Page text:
Fairbanks
v.
Comm'r of Internal Revenue

Tax Court of the United States.Jul 31, 1950
15 T.C. 62 (U.S.T.C. 1950)
15 T.C. 62T.C.

Docket No. 12979.

1950-07-31

HELEN SCOTT FAIRBANKS, PETITIONER, v. COMMISSIONER OF INTERNAL REVENUE, RESPONDENT.

Harrison Harkins, Esq., for the petitioner. E. A. Tonjes, Esq., for the respondent.


Property settlement agreement, incorporated into the decree of divorce which petitioner obtained from her husband, provided that petitioner would receive monthly payments during her life. The agreement was binding on heirs, assigns, executors and administrators of the divorced husband. Petitioner survived her husband, and trustees of an inter vivos trust created by the divorced husband made the monthly payments to petitioner in 1942 and 1943. Held, that the payments are includible in petitioner's income. Laughlin's Estate v. Commissioner, 167 Fed.(2d) 828, followed. Harrison Harkins, Esq., for the petitioner. E. A. Tonjes, Esq., for the respondent.

The respondent determined a deficiency in income and victory tax in the amount of $8,506.90 for the year 1943. The year 1942 is involved because of the provisions of the Current Tax Payment Act of 1943. The question is whether $14,815.13, which the petitioner received in 1943, and $13,500, which was received in 1942, constitute taxable income, as respondent has determined.

Petitioner filed her returns for 1942 and 1943 with the collector for the sixth district of California.

FINDINGS OF FACT.

The facts which have been stipulated are found as facts. The stipulations of facts are incorporated herein by this reference.

Petitioner resides in Pasadena, California. She was born on September 20, 1888, and was close to 52 years of age on May 22, 1940.

Prior to November 26, 1938, petitioner was the wife of Frederick C. Fairbanks, hereinafter referred to as Fairbanks. She was granted an absolute divorce from him in Nevada on November 26, 1938. Fairbanks had filed suit for divorce against petitioner, but he was denied the divorce. She has never remarried.

Frederick Fairbanks died on May 22, 1940. His estate was admitted to probate in Marion County, Indiana. Charles W. Fairbanks and Charles A. Clark were appointed executors of the decedent's estate.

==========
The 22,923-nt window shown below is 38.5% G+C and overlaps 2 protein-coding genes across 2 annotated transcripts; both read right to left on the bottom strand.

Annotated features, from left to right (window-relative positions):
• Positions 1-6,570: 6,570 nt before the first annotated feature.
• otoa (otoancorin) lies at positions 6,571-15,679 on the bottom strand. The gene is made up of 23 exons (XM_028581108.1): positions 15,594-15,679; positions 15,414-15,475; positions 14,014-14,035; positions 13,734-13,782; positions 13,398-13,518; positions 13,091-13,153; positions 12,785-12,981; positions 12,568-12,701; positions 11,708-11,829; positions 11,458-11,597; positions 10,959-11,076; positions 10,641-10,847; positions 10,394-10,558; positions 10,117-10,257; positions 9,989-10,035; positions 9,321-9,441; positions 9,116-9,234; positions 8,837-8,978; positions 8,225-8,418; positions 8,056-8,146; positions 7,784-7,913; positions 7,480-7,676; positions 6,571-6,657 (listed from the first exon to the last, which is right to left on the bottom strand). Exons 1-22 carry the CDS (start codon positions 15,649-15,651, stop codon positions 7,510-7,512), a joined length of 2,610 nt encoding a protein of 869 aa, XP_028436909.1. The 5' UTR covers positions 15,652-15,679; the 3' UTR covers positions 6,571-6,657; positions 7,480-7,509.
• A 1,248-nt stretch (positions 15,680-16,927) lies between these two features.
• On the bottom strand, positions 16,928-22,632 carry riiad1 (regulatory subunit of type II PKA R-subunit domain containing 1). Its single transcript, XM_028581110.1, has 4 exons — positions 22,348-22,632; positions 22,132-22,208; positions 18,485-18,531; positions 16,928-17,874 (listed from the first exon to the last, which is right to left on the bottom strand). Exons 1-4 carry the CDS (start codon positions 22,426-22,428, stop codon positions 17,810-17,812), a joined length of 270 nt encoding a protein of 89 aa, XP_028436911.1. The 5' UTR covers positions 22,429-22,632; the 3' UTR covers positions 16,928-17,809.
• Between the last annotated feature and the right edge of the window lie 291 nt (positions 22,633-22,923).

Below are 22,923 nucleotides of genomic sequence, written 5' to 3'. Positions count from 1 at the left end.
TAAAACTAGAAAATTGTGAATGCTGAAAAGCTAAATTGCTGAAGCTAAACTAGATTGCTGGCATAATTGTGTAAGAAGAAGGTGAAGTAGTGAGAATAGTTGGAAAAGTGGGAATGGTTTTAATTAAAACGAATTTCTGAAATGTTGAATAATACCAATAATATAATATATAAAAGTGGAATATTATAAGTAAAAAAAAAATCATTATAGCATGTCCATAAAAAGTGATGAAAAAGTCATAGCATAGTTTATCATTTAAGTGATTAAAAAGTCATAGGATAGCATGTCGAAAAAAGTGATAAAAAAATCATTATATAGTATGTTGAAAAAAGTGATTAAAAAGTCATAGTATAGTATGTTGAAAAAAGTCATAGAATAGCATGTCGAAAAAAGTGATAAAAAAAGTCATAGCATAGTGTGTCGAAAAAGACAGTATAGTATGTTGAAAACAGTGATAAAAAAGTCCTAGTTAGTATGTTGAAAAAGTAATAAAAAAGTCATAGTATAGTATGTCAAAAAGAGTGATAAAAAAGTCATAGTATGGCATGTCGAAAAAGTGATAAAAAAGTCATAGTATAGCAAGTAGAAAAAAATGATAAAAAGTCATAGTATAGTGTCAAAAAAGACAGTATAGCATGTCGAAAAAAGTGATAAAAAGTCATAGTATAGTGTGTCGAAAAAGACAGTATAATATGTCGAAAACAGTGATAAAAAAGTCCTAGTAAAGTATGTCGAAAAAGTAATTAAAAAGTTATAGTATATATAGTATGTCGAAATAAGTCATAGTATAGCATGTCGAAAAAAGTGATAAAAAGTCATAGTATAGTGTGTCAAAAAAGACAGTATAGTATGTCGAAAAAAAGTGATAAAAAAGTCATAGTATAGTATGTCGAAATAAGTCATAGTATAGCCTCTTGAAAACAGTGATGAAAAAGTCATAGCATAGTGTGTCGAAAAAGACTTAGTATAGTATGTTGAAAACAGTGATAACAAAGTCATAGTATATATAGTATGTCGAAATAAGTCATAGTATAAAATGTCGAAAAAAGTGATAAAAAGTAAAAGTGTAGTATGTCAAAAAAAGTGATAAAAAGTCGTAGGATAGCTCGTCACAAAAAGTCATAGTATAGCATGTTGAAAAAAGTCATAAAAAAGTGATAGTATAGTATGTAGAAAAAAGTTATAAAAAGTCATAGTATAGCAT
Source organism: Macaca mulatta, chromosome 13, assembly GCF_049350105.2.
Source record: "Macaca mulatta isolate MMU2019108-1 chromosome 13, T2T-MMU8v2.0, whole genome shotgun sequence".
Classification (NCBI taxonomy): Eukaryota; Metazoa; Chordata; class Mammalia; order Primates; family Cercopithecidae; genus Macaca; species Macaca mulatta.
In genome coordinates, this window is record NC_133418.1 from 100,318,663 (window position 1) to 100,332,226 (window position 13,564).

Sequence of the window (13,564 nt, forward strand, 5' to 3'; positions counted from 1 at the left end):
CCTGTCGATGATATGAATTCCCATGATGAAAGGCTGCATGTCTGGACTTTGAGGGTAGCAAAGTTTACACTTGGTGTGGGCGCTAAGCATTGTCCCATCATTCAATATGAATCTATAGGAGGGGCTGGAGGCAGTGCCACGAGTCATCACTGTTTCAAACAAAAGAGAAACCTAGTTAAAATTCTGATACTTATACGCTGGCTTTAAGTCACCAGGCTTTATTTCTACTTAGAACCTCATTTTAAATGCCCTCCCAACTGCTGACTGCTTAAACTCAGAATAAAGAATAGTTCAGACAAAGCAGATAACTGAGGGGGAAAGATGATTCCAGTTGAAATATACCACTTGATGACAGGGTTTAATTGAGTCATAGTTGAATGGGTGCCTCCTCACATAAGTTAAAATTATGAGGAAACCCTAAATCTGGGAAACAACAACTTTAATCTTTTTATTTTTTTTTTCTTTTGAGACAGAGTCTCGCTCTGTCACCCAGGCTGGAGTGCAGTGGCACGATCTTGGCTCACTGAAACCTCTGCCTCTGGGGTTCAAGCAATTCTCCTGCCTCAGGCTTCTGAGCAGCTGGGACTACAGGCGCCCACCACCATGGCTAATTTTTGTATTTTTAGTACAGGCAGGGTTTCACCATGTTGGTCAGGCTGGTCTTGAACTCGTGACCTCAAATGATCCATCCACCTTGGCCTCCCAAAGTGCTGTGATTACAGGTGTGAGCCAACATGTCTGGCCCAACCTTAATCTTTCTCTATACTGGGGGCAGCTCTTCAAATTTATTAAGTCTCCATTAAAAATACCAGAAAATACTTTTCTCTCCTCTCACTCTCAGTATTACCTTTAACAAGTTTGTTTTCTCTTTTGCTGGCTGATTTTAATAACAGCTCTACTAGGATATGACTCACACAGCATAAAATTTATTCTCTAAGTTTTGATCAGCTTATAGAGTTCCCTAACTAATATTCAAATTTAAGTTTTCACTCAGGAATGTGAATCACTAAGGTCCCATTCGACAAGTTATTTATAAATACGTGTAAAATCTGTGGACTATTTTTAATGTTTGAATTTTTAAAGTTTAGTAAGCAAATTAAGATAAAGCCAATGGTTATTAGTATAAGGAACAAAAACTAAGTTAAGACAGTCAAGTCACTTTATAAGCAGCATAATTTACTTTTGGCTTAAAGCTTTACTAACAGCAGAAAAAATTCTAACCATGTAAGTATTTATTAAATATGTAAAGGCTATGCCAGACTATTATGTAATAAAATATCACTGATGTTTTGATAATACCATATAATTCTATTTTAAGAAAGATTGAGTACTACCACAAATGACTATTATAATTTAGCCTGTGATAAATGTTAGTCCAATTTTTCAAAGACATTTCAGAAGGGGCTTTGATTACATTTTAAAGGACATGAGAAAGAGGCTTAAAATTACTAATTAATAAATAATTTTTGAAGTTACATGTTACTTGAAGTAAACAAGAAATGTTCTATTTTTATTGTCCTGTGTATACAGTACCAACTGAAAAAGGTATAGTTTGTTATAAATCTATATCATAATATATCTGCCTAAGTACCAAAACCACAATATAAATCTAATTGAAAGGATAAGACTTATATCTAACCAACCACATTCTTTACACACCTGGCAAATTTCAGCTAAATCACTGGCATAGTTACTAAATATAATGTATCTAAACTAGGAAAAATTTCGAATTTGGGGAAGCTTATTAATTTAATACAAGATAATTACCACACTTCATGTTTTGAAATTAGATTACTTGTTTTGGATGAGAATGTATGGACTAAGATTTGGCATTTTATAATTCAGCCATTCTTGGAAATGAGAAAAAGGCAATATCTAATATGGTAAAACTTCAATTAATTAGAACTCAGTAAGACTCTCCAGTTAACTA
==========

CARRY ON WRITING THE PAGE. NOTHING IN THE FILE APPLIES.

On or about November 22, 1938, Fairbanks and petitioner entered into an Agreement Settling Property Rights. The agreement was made binding upon the assigns, executors and administrators of the parties. It recited that the parties were separated and had been living apart for several years and that Fairbanks had filed suit for divorce in Nevada in which petitioner had entered an appearance and that the action was pending, that the parties desired to settle and adjust their respective property rights and to make provision for the support of the wife during the remainder of her life.

The agreement of November 22, 1938, provided, inter alia, the following:

1. Each party released to the other all claims or interests which he or she had or might acquire in the property of the other, real and personal, by reason of inheritance or descent or arising out of their marital relation or otherwise, except as provided in the agreement. Each party, for himself or herself, and for his or her respective heirs, assigns, administrators and personal representatives, agreed to execute at any time all agreements and conveyances which the other party or the heirs or executors thereof should require for the purpose of giving full force and effect to the terms of the agreement. Each party appointed the other his or her attorney to sign, sell, and deliver all necessary and proper releases of community interests or other instruments for transferring or relinquishing all estate, title and interest in community or in other property.

2. It was agreed that Fairbanks would pay petitioner, commencing with December 1, 1938, the sum of $1,250 per month, each month, in advance, until the date of her death, or until she should remarry; and if petitioner should remarry, the monthly payments for her support would be reduced by one-half. The monthly payment of $1,250 was subject to being decreased in the event that Fairbanks' annual net income should fall below the sum of $40,000 and was subject to being increased in the event his net income should be greater than $40,000 in any year, but the maximum monthly payment to petitioner was fixed at $1,500. It was provided that Fairbanks should have the right to apply to the court having jurisdiction over the divorce proceedings to reduce proportionately the sum of $1,250 per month in the event his net annual income should fall below $40,000.

In order to secure the payments for petitioner's support, Fairbanks agreed to deliver to the Indianapolis News Publishing Co. of Indianapolis, Indiana, 750 shares of the stock of that Company, as security for performance of the agreement, and he agreed to direct that Company to make the monthly support payments to petitioner. It was agreed, also, that in the event Fairbanks should sell his interest in the Company, he would substitute other security which would produce at least $1,250 per month. It was agreed, also, that Fairbanks would authorize the Company, if he should default in making the support payments for three successive months, to sell as much of the security as would cure the default.